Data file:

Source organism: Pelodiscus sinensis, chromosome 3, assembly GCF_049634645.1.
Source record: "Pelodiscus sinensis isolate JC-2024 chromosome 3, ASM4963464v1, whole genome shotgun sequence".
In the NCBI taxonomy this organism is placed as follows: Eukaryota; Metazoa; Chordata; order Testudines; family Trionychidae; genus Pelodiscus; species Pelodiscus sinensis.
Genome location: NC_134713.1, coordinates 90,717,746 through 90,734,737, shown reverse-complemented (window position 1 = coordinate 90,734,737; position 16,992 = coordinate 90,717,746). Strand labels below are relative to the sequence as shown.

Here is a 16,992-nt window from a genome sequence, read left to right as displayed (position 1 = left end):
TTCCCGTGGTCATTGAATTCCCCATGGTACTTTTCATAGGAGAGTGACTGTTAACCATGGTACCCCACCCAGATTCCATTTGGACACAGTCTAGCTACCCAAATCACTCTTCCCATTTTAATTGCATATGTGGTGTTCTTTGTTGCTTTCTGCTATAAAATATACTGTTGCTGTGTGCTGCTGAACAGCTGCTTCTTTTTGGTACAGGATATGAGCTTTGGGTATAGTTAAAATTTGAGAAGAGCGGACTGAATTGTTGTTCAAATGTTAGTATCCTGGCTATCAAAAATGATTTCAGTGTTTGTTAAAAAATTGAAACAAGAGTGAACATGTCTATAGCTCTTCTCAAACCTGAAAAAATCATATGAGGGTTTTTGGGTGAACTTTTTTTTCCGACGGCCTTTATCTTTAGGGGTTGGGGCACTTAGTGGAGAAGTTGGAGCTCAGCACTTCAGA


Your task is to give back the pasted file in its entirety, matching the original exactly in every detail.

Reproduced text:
Source organism: Pelodiscus sinensis, chromosome 3, assembly GCF_049634645.1.
Source record: "Pelodiscus sinensis isolate JC-2024 chromosome 3, ASM4963464v1, whole genome shotgun sequence".
In the NCBI taxonomy this organism is placed as follows: Eukaryota; Metazoa; Chordata; order Testudines; family Trionychidae; genus Pelodiscus; species Pelodiscus sinensis.
Genome location: NC_134713.1, coordinates 90,717,746 through 90,734,737, shown reverse-complemented (window position 1 = coordinate 90,734,737; position 16,992 = coordinate 90,717,746). Strand labels below are relative to the sequence as shown.

Here is a 16,992-nt window from a genome sequence, read left to right as displayed (position 1 = left end):
TTCCCGTGGTCATTGAATTCCCCATGGTACTTTTCATAGGAGAGTGACTGTTAACCATGGTACCCCACCCAGATTCCATTTGGACACAGTCTAGCTACCCAAATCACTCTTCCCATTTTAATTGCATATGTGGTGTTCTTTGTTGCTTTCTGCTATAAAATATACTGTTGCTGTGTGCTGCTGAACAGCTGCTTCTTTTTGGTACAGGATATGAGCTTTGGGTATAGTTAAAATTTGAGAAGAGCGGACTGAATTGTTGTTCAAATGTTAGTATCCTGGCTATCAAAAATGATTTCAGTGTTTGTTAAAAAATTGAAACAAGAGTGAACATGTCTATAGCTCTTCTCAAACCTGAAAAAATCATATGAGGGTTTTTGGGTGAACTTTTTTTTCCGACGGCCTTTATCTTTAGGGGTTGGGGCACTTAGTGGAGAAGTTGGAGCTCAGCACTTCAGA